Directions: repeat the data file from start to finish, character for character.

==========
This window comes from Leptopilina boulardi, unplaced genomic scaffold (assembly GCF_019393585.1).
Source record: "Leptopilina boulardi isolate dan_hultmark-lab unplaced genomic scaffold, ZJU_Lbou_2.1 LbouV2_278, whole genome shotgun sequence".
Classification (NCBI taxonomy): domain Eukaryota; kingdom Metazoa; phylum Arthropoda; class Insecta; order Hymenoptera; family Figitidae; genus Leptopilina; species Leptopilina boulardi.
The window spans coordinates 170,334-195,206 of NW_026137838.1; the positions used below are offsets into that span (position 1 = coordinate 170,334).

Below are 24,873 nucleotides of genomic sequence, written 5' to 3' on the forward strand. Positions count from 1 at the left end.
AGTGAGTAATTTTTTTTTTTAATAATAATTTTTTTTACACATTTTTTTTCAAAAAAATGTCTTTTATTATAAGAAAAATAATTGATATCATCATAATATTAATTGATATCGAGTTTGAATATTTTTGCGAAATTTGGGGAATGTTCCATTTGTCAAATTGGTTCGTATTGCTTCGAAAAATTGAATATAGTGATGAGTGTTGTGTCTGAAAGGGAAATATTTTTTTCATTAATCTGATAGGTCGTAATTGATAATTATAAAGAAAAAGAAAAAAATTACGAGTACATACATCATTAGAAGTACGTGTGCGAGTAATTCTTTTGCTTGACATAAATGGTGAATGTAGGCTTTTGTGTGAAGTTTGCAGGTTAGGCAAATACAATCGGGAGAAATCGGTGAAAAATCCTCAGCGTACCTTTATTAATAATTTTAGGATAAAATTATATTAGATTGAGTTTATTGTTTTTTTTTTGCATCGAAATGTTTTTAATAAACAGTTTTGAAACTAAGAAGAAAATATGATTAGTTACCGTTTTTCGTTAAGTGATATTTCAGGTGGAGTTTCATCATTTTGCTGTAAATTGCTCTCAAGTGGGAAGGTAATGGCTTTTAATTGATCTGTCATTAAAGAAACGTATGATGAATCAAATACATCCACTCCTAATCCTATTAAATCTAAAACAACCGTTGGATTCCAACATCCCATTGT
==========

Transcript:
This window comes from Leptopilina boulardi, unplaced genomic scaffold (assembly GCF_019393585.1).
Source record: "Leptopilina boulardi isolate dan_hultmark-lab unplaced genomic scaffold, ZJU_Lbou_2.1 LbouV2_278, whole genome shotgun sequence".
Classification (NCBI taxonomy): domain Eukaryota; kingdom Metazoa; phylum Arthropoda; class Insecta; order Hymenoptera; family Figitidae; genus Leptopilina; species Leptopilina boulardi.
The window spans coordinates 170,334-195,206 of NW_026137838.1; the positions used below are offsets into that span (position 1 = coordinate 170,334).

Below are 24,873 nucleotides of genomic sequence, written 5' to 3' on the forward strand. Positions count from 1 at the left end.
AGTGAGTAATTTTTTTTTTTAATAATAATTTTTTTTACACATTTTTTTTCAAAAAAATGTCTTTTATTATAAGAAAAATAATTGATATCATCATAATATTAATTGATATCGAGTTTGAATATTTTTGCGAAATTTGGGGAATGTTCCATTTGTCAAATTGGTTCGTATTGCTTCGAAAAATTGAATATAGTGATGAGTGTTGTGTCTGAAAGGGAAATATTTTTTTCATTAATCTGATAGGTCGTAATTGATAATTATAAAGAAAAAGAAAAAAATTACGAGTACATACATCATTAGAAGTACGTGTGCGAGTAATTCTTTTGCTTGACATAAATGGTGAATGTAGGCTTTTGTGTGAAGTTTGCAGGTTAGGCAAATACAATCGGGAGAAATCGGTGAAAAATCCTCAGCGTACCTTTATTAATAATTTTAGGATAAAATTATATTAGATTGAGTTTATTGTTTTTTTTTTGCATCGAAATGTTTTTAATAAACAGTTTTGAAACTAAGAAGAAAATATGATTAGTTACCGTTTTTCGTTAAGTGATATTTCAGGTGGAGTTTCATCATTTTGCTGTAAATTGCTCTCAAGTGGGAAGGTAATGGCTTTTAATTGATCTGTCATTAAAGAAACGTATGATGAATCAAATACATCCACTCCTAATCCTATTAAATCTAAAACAACCGTTGGATTCCAACATCCCATTGT